Residents must meet once a year with their faculty advisors to review their evaluations, discuss their research project, present their procedure books, and generally give feedback regarding their experiences and performance in the residency. An evaluation must be filled out, signed and placed in the Resident file following each meeting,
HO I year –twice a year, HO II year at six months HO III year at six months HO IV year at six months`
All house officers will meet with the Residency Program Director to review goals, procedures and future direction annually. Faculty advisor assignments for all residents are listed every year.
Procedure and Patient Experience Documentation
Each resident must document patient experiences and procedures during residency. The program must be able to demonstrate to its accrediting agency that you receive adequate experience. You will also be asked to document your experience for future employers. This is considered part of your residency portfolio and will be reviewed quarterly by the program director.
Residents without documentation of patient care experience will not be allowed to proceed to next house officer level or graduate from the residency program. The residency director will not certify your competence for your future employers if you have not documented adequate competency in emergency medicine procedures.
Typical procedures that requiring minimal representation in procedure logs include intravenous access, foley catheter placement, nasogastric tube placement, gastric lavage, extremity splinting, simple suturing, simple incision and drainage, institution of mechanical ventilation. Typical procedures requiring maximal representation include chest tubes, intubation rapid sequence intubations, pediatric and adult sedation, central line placement, cricothyroidotomy, throracotomy, fracture/dislocation reduction, urethrogram, cystogram, complex lacerations, complex incision and drainage, intravenous pacemaker placements, trauma resuscitation, cardiac arrest resuscitation, complex medical resuscitation, rape examinations, obstetrical deliveries, and foreign body removal. Supervision and instruction of procedures should be documented on the web based worksheet (Residency Partner).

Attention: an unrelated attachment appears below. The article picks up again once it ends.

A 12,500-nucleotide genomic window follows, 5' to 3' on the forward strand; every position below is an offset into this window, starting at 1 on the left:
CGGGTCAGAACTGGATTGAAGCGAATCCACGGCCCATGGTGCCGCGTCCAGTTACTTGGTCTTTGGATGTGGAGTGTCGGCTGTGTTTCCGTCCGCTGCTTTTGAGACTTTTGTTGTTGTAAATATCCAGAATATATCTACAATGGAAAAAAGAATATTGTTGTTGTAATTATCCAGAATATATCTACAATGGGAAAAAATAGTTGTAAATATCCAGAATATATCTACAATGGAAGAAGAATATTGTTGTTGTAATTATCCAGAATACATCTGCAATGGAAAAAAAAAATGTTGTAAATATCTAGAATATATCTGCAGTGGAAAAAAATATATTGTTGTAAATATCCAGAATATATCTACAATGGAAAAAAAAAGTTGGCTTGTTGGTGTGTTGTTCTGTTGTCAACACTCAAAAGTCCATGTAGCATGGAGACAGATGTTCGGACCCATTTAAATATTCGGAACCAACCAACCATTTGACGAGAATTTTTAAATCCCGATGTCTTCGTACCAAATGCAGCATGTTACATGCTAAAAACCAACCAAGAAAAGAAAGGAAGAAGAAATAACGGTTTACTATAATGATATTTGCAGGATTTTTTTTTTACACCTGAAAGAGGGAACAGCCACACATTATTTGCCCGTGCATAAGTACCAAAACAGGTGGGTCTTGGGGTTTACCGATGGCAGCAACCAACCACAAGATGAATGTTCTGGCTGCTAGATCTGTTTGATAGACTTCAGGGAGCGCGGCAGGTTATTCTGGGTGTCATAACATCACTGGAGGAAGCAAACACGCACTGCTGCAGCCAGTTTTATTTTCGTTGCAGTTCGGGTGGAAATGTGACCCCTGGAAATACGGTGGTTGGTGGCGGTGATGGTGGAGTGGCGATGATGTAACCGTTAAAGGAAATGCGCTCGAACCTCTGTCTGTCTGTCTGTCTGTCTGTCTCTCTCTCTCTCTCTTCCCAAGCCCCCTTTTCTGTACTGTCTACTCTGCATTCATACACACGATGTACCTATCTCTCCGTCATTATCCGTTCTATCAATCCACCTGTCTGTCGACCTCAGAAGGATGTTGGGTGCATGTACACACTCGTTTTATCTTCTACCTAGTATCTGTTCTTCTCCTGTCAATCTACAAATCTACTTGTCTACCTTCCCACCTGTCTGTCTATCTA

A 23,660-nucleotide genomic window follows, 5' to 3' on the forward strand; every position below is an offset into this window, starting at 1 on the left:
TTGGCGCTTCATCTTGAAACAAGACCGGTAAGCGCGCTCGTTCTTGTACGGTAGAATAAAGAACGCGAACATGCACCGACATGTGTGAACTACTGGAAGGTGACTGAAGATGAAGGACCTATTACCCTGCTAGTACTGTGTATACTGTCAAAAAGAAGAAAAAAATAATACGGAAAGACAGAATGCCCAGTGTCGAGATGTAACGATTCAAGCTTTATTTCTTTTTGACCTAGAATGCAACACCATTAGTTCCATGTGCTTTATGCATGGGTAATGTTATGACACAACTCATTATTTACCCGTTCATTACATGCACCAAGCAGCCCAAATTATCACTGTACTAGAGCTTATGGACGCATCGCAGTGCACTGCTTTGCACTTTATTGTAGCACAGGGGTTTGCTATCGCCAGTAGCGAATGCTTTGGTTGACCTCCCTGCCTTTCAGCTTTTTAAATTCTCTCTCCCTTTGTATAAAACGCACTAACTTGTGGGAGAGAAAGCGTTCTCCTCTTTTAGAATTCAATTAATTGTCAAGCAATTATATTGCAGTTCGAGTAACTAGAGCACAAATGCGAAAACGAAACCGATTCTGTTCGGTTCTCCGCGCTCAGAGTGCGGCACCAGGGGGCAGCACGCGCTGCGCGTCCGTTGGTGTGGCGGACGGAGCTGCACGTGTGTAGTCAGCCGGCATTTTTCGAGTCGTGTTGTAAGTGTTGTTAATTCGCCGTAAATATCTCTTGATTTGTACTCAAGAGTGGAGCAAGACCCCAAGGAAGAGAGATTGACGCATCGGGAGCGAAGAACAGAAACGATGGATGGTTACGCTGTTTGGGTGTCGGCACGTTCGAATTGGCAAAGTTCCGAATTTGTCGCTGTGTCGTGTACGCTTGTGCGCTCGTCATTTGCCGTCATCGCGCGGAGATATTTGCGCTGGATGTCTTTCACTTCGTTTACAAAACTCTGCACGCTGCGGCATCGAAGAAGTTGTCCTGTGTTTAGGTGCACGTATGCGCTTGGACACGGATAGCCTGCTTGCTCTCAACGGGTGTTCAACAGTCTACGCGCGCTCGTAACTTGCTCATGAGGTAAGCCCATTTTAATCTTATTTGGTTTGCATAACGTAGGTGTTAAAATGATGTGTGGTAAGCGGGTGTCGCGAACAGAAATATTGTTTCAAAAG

Procedures And Resuscitations –ACGME goals Numbers include both patient care and laboratory simulations
Adult medical resuscitation
Adult trauma resuscitation
ED Bedside ultrasound
Central venous access
Pediatric medical resuscitation
Pediatric trauma resuscitation
The primary responsibility for the determination of procedural competency rests with the program director and the faculty. The RRC accredits programs, and does not certify or credential individuals. ACGME2007
# See ultrasound guidelines below.
The ACEP policy statement recommends that an emergency physician receive didactic training and hands-on experience to become proficient in bedside emergency ultrasound. There are six commonly recognized "primary applications" for bedside emergency ultrasound. These applications, and the minimum number of training exams ACEP recommends for proficiency are outlined below:
FAST (Focused Abdominal Sonography in Trauma)
The ACEP guidelines further state that in order for a training scan to count towards credentialing, the findings of the scan must be confirmed by direct supervision, over-read of saved images, other confirmatory testing (ultrasound, CT, MRI, etc.), or clinical outcome. These must be documented on residency partner.